How can we know that debt saturation has been reached? First, velocity of money are falling and are now down to levels last seen during the Great Depression and World War II.

Vel of Money

Source: National Bureau of Economic Research, Federal Reserve,

Secondly, the share of pure consumptive debt, unproductive or even counterproductive, has been growing exponentially, while that of a productive nature has remained stable.

Debt relative to GDP

Source: Federal Reserve,

As the ‘dollar’ leverage cannot be boosted through what is now dubbed conventional QE due to debt saturation, the logical conclusion (from a Keynesian’s perspective) is negative interest rates (alongside cash ban) and so-called “Helicopter Money”

We have argued that there is a high probability of NIRP (at least first) to force banks to circulate their excessive reserves. When that turns out to be deflationary (as in Europe, albeit the US version is a bit trickier since the reserves will become a hot potato that logically ends up in the hands of the retail depositor) “Helicopter Money” will be the ultimate end-game.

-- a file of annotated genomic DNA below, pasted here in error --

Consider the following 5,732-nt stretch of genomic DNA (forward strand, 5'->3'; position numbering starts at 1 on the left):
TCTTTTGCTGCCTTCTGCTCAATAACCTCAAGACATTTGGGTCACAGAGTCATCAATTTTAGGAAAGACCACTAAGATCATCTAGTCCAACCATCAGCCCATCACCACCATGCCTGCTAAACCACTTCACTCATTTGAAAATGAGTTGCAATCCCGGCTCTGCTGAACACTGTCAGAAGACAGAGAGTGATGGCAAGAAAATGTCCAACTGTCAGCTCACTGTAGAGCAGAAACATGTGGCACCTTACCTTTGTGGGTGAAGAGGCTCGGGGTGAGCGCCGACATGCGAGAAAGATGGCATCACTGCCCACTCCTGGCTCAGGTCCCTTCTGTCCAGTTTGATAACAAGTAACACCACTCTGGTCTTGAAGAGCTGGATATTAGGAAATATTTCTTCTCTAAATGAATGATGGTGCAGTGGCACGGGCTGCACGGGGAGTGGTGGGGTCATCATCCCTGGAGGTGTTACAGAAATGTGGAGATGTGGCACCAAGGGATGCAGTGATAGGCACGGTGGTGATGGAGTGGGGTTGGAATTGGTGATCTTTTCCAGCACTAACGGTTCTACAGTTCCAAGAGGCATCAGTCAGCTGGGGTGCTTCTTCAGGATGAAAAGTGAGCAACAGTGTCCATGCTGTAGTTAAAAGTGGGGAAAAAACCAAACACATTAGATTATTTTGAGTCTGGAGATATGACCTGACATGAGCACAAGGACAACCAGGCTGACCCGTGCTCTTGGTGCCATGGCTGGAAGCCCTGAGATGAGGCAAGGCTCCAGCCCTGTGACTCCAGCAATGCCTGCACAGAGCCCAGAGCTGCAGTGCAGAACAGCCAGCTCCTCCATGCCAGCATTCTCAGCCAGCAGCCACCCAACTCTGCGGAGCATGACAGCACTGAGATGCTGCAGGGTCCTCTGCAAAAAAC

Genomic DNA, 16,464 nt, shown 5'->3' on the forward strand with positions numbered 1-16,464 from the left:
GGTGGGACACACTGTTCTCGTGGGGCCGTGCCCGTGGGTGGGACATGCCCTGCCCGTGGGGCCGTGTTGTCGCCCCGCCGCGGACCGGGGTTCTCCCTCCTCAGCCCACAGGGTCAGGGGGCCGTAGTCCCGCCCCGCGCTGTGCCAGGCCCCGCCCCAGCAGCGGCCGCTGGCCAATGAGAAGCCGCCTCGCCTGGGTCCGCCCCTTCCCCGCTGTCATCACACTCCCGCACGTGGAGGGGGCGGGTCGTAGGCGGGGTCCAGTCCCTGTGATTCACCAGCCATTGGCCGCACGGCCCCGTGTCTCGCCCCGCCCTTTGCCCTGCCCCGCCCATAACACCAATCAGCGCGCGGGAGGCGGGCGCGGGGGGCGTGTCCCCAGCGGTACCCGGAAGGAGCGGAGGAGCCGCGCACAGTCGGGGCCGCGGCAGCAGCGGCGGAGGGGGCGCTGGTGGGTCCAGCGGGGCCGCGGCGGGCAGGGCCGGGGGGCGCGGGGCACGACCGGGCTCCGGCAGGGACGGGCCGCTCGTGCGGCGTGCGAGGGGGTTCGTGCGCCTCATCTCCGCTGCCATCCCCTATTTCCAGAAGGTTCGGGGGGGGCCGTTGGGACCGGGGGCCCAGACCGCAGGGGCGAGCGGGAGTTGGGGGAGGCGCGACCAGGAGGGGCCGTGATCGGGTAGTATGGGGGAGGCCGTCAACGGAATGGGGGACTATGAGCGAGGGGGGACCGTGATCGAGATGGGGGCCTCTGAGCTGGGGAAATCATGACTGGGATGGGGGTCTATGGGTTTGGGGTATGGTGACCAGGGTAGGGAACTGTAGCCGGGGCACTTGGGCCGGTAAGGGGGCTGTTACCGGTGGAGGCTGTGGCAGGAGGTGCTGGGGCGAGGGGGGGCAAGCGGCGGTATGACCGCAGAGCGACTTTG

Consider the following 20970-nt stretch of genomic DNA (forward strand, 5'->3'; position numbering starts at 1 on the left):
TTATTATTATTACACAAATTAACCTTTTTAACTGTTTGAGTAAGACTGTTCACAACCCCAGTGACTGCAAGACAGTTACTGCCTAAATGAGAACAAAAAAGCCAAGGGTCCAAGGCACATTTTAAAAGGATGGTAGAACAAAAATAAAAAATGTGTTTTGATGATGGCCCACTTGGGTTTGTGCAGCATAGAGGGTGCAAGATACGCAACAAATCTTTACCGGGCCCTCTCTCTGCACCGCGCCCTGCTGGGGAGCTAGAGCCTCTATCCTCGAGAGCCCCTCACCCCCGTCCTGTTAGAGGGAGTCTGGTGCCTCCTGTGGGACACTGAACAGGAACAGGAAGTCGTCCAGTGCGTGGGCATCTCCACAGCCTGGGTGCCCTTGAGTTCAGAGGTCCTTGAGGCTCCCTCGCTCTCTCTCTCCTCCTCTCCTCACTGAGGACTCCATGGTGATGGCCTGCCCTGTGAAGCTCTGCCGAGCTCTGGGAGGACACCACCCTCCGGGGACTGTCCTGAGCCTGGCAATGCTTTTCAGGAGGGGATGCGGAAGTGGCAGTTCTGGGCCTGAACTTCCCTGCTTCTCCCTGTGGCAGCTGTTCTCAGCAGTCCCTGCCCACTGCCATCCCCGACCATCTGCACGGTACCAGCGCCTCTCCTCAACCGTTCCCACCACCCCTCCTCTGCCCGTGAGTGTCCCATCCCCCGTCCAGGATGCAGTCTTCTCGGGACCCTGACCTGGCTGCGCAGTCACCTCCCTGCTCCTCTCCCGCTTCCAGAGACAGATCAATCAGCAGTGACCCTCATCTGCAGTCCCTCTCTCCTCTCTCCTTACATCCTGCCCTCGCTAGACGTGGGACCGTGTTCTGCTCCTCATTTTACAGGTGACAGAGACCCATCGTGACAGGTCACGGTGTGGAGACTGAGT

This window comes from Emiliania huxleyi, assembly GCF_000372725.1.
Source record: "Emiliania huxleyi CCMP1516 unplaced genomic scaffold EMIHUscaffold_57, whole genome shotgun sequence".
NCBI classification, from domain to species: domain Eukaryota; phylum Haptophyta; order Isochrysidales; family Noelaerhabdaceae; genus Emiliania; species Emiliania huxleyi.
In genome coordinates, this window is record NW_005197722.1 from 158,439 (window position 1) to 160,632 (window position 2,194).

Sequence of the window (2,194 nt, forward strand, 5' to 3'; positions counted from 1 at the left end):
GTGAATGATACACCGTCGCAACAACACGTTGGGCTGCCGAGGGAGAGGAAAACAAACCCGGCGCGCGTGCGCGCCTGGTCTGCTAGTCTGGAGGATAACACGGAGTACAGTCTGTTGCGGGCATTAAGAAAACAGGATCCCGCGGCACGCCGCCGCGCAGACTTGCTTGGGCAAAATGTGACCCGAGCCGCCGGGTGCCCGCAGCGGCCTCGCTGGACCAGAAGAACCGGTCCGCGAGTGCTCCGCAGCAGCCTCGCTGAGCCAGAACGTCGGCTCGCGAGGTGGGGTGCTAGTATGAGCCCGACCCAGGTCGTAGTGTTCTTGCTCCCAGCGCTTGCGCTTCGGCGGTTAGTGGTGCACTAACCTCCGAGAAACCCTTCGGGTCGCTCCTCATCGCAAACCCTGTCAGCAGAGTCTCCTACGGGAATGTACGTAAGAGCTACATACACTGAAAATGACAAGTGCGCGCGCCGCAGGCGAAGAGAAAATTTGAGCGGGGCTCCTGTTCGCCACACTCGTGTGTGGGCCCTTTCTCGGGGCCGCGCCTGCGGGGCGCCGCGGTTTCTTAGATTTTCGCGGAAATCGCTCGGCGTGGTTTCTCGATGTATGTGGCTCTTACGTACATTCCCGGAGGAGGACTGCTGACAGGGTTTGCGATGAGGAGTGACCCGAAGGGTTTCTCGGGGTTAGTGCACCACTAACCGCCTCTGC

The statements, views, and opinions expressed in this article are solely those of the author and do not necessarily represent those of EMerging Equity.

Courtesy of Eugen von Böhm-Bawerk


2 thoughts on “The U.S. Dollar: The Modern Day Bancor

  1. Reblogged this on Economic Activity.


    Posted by Ashish Barua | October 19, 2015, 6:16 pm
  2. Reblogged this on World Peace Forum.


    Posted by daveyone1 | October 19, 2015, 10:12 pm

Leave a Reply

Fill in your details below or click an icon to log in: Logo

You are commenting using your account. Log Out / Change )

Twitter picture

You are commenting using your Twitter account. Log Out / Change )

Facebook photo

You are commenting using your Facebook account. Log Out / Change )

Google+ photo

You are commenting using your Google+ account. Log Out / Change )

Connecting to %s

Follow Us On Social Media

Google Translate

Like Us On Facebook

Our Discussion Groups

Facebook Group
LinkedIn Group

Follow EMerging Equity on

Our Social Media Readers

%d bloggers like this: